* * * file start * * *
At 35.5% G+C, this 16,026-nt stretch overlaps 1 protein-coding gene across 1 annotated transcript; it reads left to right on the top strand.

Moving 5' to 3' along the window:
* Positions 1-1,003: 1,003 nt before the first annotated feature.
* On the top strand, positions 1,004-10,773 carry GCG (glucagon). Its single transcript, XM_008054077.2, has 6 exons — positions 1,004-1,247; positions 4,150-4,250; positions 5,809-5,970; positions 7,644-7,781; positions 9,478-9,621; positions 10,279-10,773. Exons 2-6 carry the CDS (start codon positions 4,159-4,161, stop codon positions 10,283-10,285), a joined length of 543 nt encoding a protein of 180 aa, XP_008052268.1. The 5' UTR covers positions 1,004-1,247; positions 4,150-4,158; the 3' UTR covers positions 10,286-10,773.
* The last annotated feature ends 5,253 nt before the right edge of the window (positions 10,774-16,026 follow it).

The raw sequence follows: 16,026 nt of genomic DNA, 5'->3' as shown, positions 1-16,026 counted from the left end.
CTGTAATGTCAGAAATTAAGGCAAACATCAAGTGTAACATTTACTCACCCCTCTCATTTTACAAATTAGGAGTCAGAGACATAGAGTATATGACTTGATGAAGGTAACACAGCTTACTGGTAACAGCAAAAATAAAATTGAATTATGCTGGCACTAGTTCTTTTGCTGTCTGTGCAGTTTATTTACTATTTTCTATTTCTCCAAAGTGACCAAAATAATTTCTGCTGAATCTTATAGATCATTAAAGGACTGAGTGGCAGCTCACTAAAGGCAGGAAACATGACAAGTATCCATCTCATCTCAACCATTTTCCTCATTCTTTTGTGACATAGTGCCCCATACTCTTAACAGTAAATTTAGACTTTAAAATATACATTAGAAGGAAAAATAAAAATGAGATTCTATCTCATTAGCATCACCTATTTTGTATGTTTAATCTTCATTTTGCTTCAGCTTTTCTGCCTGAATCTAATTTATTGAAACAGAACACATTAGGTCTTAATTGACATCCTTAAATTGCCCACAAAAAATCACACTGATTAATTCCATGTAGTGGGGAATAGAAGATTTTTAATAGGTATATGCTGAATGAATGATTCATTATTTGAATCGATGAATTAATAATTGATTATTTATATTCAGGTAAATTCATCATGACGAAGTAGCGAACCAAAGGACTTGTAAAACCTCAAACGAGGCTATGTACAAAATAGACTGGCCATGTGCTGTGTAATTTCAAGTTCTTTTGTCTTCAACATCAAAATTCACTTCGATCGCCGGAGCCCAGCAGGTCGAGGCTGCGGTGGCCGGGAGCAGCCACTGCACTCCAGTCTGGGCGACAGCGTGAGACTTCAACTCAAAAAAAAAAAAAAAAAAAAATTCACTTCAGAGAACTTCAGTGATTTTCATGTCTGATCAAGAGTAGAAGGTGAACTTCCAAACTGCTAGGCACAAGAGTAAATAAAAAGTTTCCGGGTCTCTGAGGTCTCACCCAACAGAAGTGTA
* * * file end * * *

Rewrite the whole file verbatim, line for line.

At 35.5% G+C, this 16,026-nt stretch overlaps 1 protein-coding gene across 1 annotated transcript; it reads left to right on the top strand.

Moving 5' to 3' along the window:
* Positions 1-1,003: 1,003 nt before the first annotated feature.
* On the top strand, positions 1,004-10,773 carry GCG (glucagon). Its single transcript, XM_008054077.2, has 6 exons — positions 1,004-1,247; positions 4,150-4,250; positions 5,809-5,970; positions 7,644-7,781; positions 9,478-9,621; positions 10,279-10,773. Exons 2-6 carry the CDS (start codon positions 4,159-4,161, stop codon positions 10,283-10,285), a joined length of 543 nt encoding a protein of 180 aa, XP_008052268.1. The 5' UTR covers positions 1,004-1,247; positions 4,150-4,158; the 3' UTR covers positions 10,286-10,773.
* The last annotated feature ends 5,253 nt before the right edge of the window (positions 10,774-16,026 follow it).

The raw sequence follows: 16,026 nt of genomic DNA, 5'->3' as shown, positions 1-16,026 counted from the left end.
CTGTAATGTCAGAAATTAAGGCAAACATCAAGTGTAACATTTACTCACCCCTCTCATTTTACAAATTAGGAGTCAGAGACATAGAGTATATGACTTGATGAAGGTAACACAGCTTACTGGTAACAGCAAAAATAAAATTGAATTATGCTGGCACTAGTTCTTTTGCTGTCTGTGCAGTTTATTTACTATTTTCTATTTCTCCAAAGTGACCAAAATAATTTCTGCTGAATCTTATAGATCATTAAAGGACTGAGTGGCAGCTCACTAAAGGCAGGAAACATGACAAGTATCCATCTCATCTCAACCATTTTCCTCATTCTTTTGTGACATAGTGCCCCATACTCTTAACAGTAAATTTAGACTTTAAAATATACATTAGAAGGAAAAATAAAAATGAGATTCTATCTCATTAGCATCACCTATTTTGTATGTTTAATCTTCATTTTGCTTCAGCTTTTCTGCCTGAATCTAATTTATTGAAACAGAACACATTAGGTCTTAATTGACATCCTTAAATTGCCCACAAAAAATCACACTGATTAATTCCATGTAGTGGGGAATAGAAGATTTTTAATAGGTATATGCTGAATGAATGATTCATTATTTGAATCGATGAATTAATAATTGATTATTTATATTCAGGTAAATTCATCATGACGAAGTAGCGAACCAAAGGACTTGTAAAACCTCAAACGAGGCTATGTACAAAATAGACTGGCCATGTGCTGTGTAATTTCAAGTTCTTTTGTCTTCAACATCAAAATTCACTTCGATCGCCGGAGCCCAGCAGGTCGAGGCTGCGGTGGCCGGGAGCAGCCACTGCACTCCAGTCTGGGCGACAGCGTGAGACTTCAACTCAAAAAAAAAAAAAAAAAAAAATTCACTTCAGAGAACTTCAGTGATTTTCATGTCTGATCAAGAGTAGAAGGTGAACTTCCAAACTGCTAGGCACAAGAGTAAATAAAAAGTTTCCGGGTCTCTGAGGTCTCACCCAACAGAAGTGTA